(Photo above courtesy of Josef Gaudiesus)
For Josef Gaudiesus, winning means living with joy throughout the process of challenging all our struggles.
At the beginning of 2018, I decided that I would take steps to achieve my dream of becoming a teacher and athletic coach.
Just three years earlier, I was in a much different place. I had no sense of responsibility and worked on weekends just to buy alcohol and weed.
During my first month of college, I was arrested for three misdemeanors. When I was picked up by the police, the first thing that came to mind was “Nam-myoho-renge-kyo.”
With encouragement from my mother and grandmother, I had received the Gohonzon before leaving for college. Yet, until that point, I wasn’t chanting. When I got arrested, it was a wake-up call for me, and I decided to reevaluate my life choices. That’s when I reached out to SGI members in San Antonio and immersed myself in activities.
Throughout college, I took on leadership to support other young men in their Buddhist practice and even established a Buddhist campus club at my school. I developed myself through consistently chanting and sharing Buddhism, and in May 2018, I became the first person in my family to graduate with a bachelor’s degree. I felt elated with my victory, like I could do anything.
I moved to Dallas last year, ready to focus on my dream. I needed one more certification to start teaching and coaching.
In July 2018, I took the certification exam with little to no preparation, and I failed drastically. I took the exam again in November—this time with slightly more preparation. I did not pass again.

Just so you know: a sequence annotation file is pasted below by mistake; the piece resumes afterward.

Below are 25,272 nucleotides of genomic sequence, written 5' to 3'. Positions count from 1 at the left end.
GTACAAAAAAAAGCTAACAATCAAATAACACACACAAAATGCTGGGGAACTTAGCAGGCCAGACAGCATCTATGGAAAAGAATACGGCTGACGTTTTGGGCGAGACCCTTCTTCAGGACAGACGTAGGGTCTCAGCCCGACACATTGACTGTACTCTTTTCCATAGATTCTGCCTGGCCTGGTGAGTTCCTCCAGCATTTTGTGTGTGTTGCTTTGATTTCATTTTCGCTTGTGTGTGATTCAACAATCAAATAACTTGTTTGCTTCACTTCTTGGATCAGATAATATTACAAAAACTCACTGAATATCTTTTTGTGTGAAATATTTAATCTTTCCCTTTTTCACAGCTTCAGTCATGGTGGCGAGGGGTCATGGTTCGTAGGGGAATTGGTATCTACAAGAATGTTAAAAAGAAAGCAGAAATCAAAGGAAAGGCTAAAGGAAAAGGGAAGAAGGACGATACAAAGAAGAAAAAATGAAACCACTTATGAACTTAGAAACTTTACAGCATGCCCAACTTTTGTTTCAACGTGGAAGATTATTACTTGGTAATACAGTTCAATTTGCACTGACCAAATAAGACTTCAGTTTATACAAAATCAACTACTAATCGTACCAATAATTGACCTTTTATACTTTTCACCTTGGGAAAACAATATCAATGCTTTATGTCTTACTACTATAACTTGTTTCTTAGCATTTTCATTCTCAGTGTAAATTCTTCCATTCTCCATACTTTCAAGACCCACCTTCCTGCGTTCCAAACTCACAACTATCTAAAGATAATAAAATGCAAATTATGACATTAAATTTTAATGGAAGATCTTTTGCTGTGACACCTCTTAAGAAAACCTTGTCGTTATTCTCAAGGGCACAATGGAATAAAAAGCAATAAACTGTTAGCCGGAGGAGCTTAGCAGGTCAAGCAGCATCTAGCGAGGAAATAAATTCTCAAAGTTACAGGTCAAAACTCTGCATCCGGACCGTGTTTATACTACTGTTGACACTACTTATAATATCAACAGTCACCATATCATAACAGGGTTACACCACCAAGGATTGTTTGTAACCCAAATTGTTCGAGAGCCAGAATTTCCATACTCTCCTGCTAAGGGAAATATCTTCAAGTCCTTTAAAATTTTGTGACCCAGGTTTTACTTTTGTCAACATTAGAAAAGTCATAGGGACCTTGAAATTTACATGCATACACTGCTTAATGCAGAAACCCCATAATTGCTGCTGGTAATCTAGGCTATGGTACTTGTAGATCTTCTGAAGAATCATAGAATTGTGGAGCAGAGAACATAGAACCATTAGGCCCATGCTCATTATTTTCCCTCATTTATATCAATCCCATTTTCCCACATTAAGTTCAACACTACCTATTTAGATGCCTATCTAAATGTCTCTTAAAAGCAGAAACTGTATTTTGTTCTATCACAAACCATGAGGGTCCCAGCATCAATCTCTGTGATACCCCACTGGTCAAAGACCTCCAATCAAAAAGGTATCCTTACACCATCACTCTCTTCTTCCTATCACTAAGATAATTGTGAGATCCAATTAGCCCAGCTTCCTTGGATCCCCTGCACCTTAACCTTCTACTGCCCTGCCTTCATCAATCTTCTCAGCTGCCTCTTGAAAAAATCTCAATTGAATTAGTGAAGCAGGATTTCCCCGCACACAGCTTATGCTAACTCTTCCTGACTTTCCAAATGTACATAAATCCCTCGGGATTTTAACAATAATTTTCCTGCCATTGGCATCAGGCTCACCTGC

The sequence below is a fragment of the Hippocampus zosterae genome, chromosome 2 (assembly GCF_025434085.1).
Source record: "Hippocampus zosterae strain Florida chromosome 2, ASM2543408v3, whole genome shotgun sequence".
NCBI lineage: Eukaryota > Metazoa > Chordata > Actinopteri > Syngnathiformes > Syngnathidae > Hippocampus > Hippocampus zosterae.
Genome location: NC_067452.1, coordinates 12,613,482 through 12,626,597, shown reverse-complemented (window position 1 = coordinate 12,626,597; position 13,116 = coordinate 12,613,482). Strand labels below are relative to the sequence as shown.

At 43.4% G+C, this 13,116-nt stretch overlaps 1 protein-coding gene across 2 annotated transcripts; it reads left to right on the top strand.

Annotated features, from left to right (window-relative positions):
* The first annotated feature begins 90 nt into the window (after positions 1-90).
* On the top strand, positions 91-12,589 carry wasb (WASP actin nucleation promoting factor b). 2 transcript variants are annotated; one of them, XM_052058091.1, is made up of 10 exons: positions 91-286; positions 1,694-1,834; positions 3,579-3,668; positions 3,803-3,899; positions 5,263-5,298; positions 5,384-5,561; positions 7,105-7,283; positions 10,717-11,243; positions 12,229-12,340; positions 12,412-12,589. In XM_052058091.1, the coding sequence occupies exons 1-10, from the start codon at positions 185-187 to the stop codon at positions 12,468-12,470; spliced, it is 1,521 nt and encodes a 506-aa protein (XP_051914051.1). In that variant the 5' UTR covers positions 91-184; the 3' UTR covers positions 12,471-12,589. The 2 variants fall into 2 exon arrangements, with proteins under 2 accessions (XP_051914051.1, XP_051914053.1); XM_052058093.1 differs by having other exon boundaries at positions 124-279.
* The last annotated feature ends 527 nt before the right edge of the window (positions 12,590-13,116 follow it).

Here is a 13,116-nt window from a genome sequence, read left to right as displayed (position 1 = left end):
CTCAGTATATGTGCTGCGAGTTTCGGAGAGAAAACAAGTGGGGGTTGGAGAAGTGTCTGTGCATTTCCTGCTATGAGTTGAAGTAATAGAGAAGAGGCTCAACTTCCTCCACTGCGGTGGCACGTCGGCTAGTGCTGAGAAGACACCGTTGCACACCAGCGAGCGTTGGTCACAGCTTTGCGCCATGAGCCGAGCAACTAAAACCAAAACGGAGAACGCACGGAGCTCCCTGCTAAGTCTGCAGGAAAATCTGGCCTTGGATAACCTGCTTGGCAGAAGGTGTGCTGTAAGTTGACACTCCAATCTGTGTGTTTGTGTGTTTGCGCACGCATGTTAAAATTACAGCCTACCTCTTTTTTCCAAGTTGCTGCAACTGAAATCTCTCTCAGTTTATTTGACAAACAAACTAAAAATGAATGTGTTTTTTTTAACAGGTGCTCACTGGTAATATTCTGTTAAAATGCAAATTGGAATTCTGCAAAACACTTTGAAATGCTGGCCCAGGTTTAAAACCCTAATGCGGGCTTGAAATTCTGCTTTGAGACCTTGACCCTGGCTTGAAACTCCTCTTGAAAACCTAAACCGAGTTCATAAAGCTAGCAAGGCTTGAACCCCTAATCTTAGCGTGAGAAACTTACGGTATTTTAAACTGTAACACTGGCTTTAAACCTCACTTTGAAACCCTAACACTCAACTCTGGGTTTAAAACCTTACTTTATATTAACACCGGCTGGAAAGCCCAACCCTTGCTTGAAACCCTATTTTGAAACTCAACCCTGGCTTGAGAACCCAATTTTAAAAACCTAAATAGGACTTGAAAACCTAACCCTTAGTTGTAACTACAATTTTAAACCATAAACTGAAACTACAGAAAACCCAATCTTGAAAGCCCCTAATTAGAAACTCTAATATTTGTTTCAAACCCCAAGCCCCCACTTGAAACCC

Mistakenly, I treated my Buddhist practice like a good luck charm that would help me accomplish my personal goals, even if I failed to wisely manage my time and take proper action.
Trying to make the best of the situation, I told myself it was OK. I thought, Maybe I wasn’t meant to pass the exam because it’s my destiny to pursue something else. Little by little, I started to compromise and lose hope in my ability to accomplish my dream.
I wanted to be a role model for young men in the same way so many had been for me.
As the end of 2018 was nearing, I felt I was letting many people down, including myself. I wanted to be a role model for young men in the same way so many had been for me. I had grown up with sports coaches who were like father figures to me when mine was absent.
With encouragement from my fellow Buddhists, I returned to chanting Nam-myoho-renge-kyo, determined not to give up. Going into 2019, I would bring the same level of seriousness that I approached my Buddhist practice with to every aspect of my life, starting with the exam.
Three months into 2019, though, my determination had slipped again. A Buddhist friend reminded me that my personal victory was what would inspire others to create their own victories. For the first time in my life, I resolved to take action out of my desire to encourage other people.
Although the 31 days leading up to the exam were very challenging, these words from Daisaku Ikeda reminded me that I had to win. He says: “The realm of Soka does not need losers . . . Stand up with energy and joy, proudly waving your own individual banners! Advance victoriously, filled with exuberance and courage! Live each day of your youth fully, without regrets!” (June 2017 Living Buddhism, p. 19).
I chanted more than ever before. I decided to give myself no excuses. And despite working overtime, I still made sure to win every morning in front of the Gohonzon, and every evening in the library.
Since I put enormous effort into each moment, I had an indescribable feeling after taking my exam for the third time on April 17. While chanting that night, I realized this was the supreme confidence that I could experience when fighting fully, without regrets.
During my 31-day campaign, I experienced many breakthroughs.
During my 31-day campaign, I experienced many breakthroughs. I passed my exam, ranked in the top 5 percent of performers at work and received a bonus.
I have just started my new job at a local public high school, teaching chemistry and coaching varsity football.
Most importantly, I have learned that while tangible victories are important, winning means living with joy throughout the process of challenging our struggles and never giving up on our dreams.